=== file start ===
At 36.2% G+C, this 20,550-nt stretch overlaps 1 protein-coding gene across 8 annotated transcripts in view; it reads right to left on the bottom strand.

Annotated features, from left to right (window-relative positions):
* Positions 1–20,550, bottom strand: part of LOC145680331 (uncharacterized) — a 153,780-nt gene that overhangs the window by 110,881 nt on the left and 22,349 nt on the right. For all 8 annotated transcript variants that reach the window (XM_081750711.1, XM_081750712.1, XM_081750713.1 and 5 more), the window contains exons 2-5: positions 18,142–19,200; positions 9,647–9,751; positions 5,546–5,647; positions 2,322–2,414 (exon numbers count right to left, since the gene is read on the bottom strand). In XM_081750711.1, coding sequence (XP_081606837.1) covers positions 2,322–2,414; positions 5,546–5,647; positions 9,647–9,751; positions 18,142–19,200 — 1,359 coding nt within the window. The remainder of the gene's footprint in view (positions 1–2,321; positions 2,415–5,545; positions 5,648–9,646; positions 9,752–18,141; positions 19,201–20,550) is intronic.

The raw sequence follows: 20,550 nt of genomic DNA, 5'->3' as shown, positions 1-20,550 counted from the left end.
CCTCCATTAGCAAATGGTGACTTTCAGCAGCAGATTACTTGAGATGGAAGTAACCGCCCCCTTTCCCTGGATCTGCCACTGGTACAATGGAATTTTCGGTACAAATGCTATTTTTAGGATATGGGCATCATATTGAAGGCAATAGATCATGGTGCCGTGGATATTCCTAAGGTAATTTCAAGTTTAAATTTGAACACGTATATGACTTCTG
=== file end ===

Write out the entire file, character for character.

At 36.2% G+C, this 20,550-nt stretch overlaps 1 protein-coding gene across 8 annotated transcripts in view; it reads right to left on the bottom strand.

Annotated features, from left to right (window-relative positions):
* Positions 1–20,550, bottom strand: part of LOC145680331 (uncharacterized) — a 153,780-nt gene that overhangs the window by 110,881 nt on the left and 22,349 nt on the right. For all 8 annotated transcript variants that reach the window (XM_081750711.1, XM_081750712.1, XM_081750713.1 and 5 more), the window contains exons 2-5: positions 18,142–19,200; positions 9,647–9,751; positions 5,546–5,647; positions 2,322–2,414 (exon numbers count right to left, since the gene is read on the bottom strand). In XM_081750711.1, coding sequence (XP_081606837.1) covers positions 2,322–2,414; positions 5,546–5,647; positions 9,647–9,751; positions 18,142–19,200 — 1,359 coding nt within the window. The remainder of the gene's footprint in view (positions 1–2,321; positions 2,415–5,545; positions 5,648–9,646; positions 9,752–18,141; positions 19,201–20,550) is intronic.

The raw sequence follows: 20,550 nt of genomic DNA, 5'->3' as shown, positions 1-20,550 counted from the left end.
CCTCCATTAGCAAATGGTGACTTTCAGCAGCAGATTACTTGAGATGGAAGTAACCGCCCCCTTTCCCTGGATCTGCCACTGGTACAATGGAATTTTCGGTACAAATGCTATTTTTAGGATATGGGCATCATATTGAAGGCAATAGATCATGGTGCCGTGGATATTCCTAAGGTAATTTCAAGTTTAAATTTGAACACGTATATGACTTCTG